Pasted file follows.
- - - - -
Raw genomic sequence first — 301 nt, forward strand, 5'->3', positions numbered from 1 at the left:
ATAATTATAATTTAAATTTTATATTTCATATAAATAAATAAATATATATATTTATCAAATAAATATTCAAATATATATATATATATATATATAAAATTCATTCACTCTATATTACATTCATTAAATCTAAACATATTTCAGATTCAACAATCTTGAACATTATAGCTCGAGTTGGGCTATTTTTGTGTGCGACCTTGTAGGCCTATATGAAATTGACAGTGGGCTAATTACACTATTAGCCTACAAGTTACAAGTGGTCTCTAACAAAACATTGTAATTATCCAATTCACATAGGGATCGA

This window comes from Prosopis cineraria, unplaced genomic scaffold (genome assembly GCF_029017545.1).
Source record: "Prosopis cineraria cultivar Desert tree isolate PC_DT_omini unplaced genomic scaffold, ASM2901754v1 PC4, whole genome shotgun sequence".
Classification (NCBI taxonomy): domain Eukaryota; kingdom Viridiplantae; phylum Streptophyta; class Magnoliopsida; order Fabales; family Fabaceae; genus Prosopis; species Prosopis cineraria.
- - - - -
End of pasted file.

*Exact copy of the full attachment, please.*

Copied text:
Raw genomic sequence first — 301 nt, forward strand, 5'->3', positions numbered from 1 at the left:
ATAATTATAATTTAAATTTTATATTTCATATAAATAAATAAATATATATATTTATCAAATAAATATTCAAATATATATATATATATATATATAAAATTCATTCACTCTATATTACATTCATTAAATCTAAACATATTTCAGATTCAACAATCTTGAACATTATAGCTCGAGTTGGGCTATTTTTGTGTGCGACCTTGTAGGCCTATATGAAATTGACAGTGGGCTAATTACACTATTAGCCTACAAGTTACAAGTGGTCTCTAACAAAACATTGTAATTATCCAATTCACATAGGGATCGA

This window comes from Prosopis cineraria, unplaced genomic scaffold (genome assembly GCF_029017545.1).
Source record: "Prosopis cineraria cultivar Desert tree isolate PC_DT_omini unplaced genomic scaffold, ASM2901754v1 PC4, whole genome shotgun sequence".
Classification (NCBI taxonomy): domain Eukaryota; kingdom Viridiplantae; phylum Streptophyta; class Magnoliopsida; order Fabales; family Fabaceae; genus Prosopis; species Prosopis cineraria.